• as  good  as  any  other  game.  I  have  been  strongly  discouraged  to  take  pictures  in  that  place,  so  I  don’t  have  any.    Unlike  all  the  other  shops  I  visited  during  the  day,  the  supermarket  had  a  sign  perpendicular  to  the  facade,  so  that  people  didn’t  necessarily  have  to  pass  in  front  of  it  to  see  the  logo        Inside,  human  psicology  was  clearly  taken  into  account,  and  mixed  with  other  non-­‐marketing-­‐related  choices.  Unlike  the  sport  betting  shop,  people  here  were  not  encouraged  to  spend  as  much  time  as  possible,  but  rather  as  few  as  possible  given  the  maximum  amount  of  purchased  items.  Hence,  it  is  not  possible  to  walk  in  and  go  straight  to  the  isle  and  product  you  want,  but  it  is  necessary  to  walk  through  a  mandatory  passage  in  the  fruits  and  vegetables  section.  That’s  not  something  I  notice  for  the  first  time;  what  I  never  noticed  before,  despite  having  visited  this  supermarket  for  5  years,  is  that  some  products  defy  the  “category-­‐related”  rule  that  seems  to  be  at  the  basis  of  any  supermarket  stock  exposition.  For  example,  in  the  breakfast  cereals’  section  there  were  crayons.  At  first  I  was  really  surprised  and  couldn’t  make  the  connection,  but  as  soon  as  I  realized  kids  love  cereals  and  they  also  play  with  crayons  it  seemed  so  obvious  that  I  was  almost  ashamed  of  not  having  made  the  connection  immediately.  It  must  be  that  it’s  been  a  long  while  since  I  might  have  played  with  crayons  at  breakfast,  if  any.  The  same  applies  to  other  products,  such  as  ice  cream  scoops  in  front  of  the  eggs  section.  
    •    After  the  supermarket  I  went  to  the  1  euro  shop,  i.e.  a  place  where  really  cheap  items  are  sold,  ideally  all  costing  1  euro  but  actually  being  as  “expensive”  as  5-­‐6.        Here  I  noticed  customers’  psychology  was  far  from  being  taken  into  account,  products  were  randomly  displayed  (thermometers  together  with  air  pumps,  keys,  carabiners,  curtains’  accessories  etc.  
    •    Unlike  the  supermarket,  customers  of  this  shop  mostly  didn’t  have  a  specific  product  in  mind  when  they  entered  the  shop,  they  rather  browsed  across  isles  and  products  to  see  if  there  was  anything  they  might  want,  kind  of  like  a  shop-­‐sized  huge  impulse  purchases  section.  It  is  therefore  interesting  that  a  place  where  psychology  has  such  a  relevant  role  did  not  capitalize  on  this  aspect  at  all.    I  noticed  that  those  that  spent  the  most  in  the  shop  more  often  ended  up  buying  something,  rather  than  feeling  to  have  wasted  10  minutes,  they  preferred  to  spend  1  euro  on  an  item  they  didn’t  really  need.  Hence,  the  shop  might  lend  some  supermarket  technique  and  “lead”  customers  with  product  disposition  to  walk  a  pattern  that  makes  them  see  as  many  products  as  possible,  putting  the  highest  selling  items  at  the  end,  for  all  those  that  arrived  at  that  point  without  having  made  up  their  minds  yet.    Yet  a  very  different  approach  was  used  at  the  decorations  shop.  It  had  a  carefully  designed  sign,  with  a  sticker  on  the  entrance  door  reporting  that  it  was  among  the  old  shops  of  Milan.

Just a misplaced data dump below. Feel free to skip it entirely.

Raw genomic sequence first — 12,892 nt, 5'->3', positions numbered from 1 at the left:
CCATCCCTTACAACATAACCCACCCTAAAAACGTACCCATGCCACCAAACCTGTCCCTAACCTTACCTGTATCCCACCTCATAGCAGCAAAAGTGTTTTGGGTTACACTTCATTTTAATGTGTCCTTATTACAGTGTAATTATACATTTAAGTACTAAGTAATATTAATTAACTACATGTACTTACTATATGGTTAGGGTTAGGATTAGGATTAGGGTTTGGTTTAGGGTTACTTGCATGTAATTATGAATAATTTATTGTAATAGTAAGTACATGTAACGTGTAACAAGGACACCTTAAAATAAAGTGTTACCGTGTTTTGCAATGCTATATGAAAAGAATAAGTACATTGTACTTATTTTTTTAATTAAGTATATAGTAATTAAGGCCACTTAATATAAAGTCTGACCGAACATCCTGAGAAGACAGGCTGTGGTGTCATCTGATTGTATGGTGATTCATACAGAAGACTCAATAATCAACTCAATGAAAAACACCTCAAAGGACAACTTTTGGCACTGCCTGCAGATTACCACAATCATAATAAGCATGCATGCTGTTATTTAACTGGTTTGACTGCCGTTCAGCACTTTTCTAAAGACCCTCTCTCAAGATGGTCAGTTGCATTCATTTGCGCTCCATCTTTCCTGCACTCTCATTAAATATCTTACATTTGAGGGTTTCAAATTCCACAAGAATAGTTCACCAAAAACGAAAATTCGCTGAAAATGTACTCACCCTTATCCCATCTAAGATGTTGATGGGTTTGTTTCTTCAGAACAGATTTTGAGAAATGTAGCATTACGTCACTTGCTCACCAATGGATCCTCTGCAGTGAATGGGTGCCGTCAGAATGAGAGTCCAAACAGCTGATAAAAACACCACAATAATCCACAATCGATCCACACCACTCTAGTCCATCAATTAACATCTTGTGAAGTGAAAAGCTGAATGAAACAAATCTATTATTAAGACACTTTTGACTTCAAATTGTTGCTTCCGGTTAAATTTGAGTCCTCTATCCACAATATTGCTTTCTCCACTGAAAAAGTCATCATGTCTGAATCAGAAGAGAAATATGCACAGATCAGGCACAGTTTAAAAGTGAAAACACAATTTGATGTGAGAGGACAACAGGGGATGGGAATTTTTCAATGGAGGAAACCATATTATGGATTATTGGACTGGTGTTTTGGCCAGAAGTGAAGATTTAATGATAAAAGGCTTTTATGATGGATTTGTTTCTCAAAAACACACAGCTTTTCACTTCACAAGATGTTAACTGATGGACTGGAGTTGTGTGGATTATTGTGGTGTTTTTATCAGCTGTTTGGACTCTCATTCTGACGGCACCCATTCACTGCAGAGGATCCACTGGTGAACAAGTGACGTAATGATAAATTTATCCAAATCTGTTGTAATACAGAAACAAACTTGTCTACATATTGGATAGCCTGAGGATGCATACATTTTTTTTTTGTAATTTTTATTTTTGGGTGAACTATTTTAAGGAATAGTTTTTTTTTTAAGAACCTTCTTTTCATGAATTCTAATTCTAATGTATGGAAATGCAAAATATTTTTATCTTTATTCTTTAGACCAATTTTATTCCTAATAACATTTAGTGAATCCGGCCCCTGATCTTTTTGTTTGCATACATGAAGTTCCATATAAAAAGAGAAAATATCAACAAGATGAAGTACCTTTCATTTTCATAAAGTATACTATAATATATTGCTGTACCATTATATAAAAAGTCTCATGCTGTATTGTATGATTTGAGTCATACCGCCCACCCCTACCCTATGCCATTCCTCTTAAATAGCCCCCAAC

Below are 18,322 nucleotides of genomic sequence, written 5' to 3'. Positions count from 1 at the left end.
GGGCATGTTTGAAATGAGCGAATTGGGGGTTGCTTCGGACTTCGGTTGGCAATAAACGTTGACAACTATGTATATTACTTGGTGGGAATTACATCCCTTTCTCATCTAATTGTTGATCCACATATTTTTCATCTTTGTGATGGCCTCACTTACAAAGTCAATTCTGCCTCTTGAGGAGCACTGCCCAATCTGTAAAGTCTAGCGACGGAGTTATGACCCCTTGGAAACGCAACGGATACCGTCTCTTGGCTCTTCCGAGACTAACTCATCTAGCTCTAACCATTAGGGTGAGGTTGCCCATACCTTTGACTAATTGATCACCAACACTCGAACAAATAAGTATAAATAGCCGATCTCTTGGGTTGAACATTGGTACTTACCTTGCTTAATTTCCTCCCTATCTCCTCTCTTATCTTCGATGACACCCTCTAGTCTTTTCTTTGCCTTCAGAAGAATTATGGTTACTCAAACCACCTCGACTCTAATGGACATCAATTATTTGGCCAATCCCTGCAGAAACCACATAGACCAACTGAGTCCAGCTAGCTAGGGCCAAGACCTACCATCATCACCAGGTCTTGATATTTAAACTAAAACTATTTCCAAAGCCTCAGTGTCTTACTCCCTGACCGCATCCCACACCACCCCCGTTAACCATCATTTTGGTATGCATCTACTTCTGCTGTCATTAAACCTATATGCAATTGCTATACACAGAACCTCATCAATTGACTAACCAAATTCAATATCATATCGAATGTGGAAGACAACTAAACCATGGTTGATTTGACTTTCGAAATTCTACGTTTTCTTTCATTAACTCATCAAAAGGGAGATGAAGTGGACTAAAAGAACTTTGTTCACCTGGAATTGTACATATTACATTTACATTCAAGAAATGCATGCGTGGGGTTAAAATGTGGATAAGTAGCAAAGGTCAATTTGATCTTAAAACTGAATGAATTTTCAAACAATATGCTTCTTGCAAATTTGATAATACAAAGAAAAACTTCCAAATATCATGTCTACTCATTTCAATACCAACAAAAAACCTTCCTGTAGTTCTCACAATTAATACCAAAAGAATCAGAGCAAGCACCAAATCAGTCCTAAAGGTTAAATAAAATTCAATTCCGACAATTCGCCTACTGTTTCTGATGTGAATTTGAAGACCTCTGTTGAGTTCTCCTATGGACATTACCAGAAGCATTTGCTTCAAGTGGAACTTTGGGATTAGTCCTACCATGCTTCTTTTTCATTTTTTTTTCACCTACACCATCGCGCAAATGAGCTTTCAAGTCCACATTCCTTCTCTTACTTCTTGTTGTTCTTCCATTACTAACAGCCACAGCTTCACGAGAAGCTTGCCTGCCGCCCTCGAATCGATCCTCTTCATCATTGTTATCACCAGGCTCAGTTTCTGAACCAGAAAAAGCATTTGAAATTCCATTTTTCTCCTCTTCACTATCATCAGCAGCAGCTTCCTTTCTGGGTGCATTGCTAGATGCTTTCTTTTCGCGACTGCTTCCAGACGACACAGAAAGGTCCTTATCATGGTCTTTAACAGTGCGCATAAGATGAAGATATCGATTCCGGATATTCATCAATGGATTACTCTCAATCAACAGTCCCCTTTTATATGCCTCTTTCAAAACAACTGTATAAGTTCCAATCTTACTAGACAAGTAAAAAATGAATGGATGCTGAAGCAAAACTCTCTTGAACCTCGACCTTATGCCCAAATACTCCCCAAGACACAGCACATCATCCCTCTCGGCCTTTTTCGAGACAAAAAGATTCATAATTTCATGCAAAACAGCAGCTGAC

•    A  lot  of  attention  (and  probably  time)  had  also  been  put  in  the  way  things  were  displayed  inside  the  shop.  Unfortunately,  small  details  were  not  coherent  with  the  general  atmosphere  transmitted  by  the  shop,  such  as  for  example  the  shelves  holding  rolls  of  fancy  paper  seemed  straight  out  of  a  warehouse,  metallic  and  not  decorative  at  all.  On  the  one  hand  it  had  a  carefully  built  cozy  home  vibe,  on  the  other  behind  the  counter  one  could  see  a  very  modern  office,  with  computers  and  glass/metal  windows.  If  they  could  match  all  aspects  of  the  shop  their  message  would  not  be  diluted  and  the  shop  would  have  a  more  fitting  characterization.    Finally,  I  went  to  a  bookstore  and  I  immediately  noticed  a  difference  from  the  other  shops.  The  personnel  was  helpful  and  soon  approached  me  to  see  whether  they  could  be  of  help.  Eveything,  from  colors  to  signs  to  product  disposition  seemed  to  have  been  pondered.  The  creative/artsy  section  had  artistically  painted  walls  and  the  overall  feeling  was  of  a  pleasing  place  to  spend  time,  not  only  enter-­‐purchase-­‐exit.    
    •    This  feeling  was  strengthened  by  the  presence  of  a  small  bench  to  rest  on.  Unfortunately,  the  bench  was  in  an  uncomfortable  position,  right  in  front  of  the  cashier,  making  it  unsuitable  for  some  reading.  I  think  more  could  be  done  to  involve  clients  into  spending  time  in  their  shop.  I  often  saw  in  Germany  bookstore  where  people  can  sit  in  living  room-­‐like  areas  and  read  as  long  as  they  want,  confident  that  people  will  sooner  or  later  buy  the  book  if  they  like  it.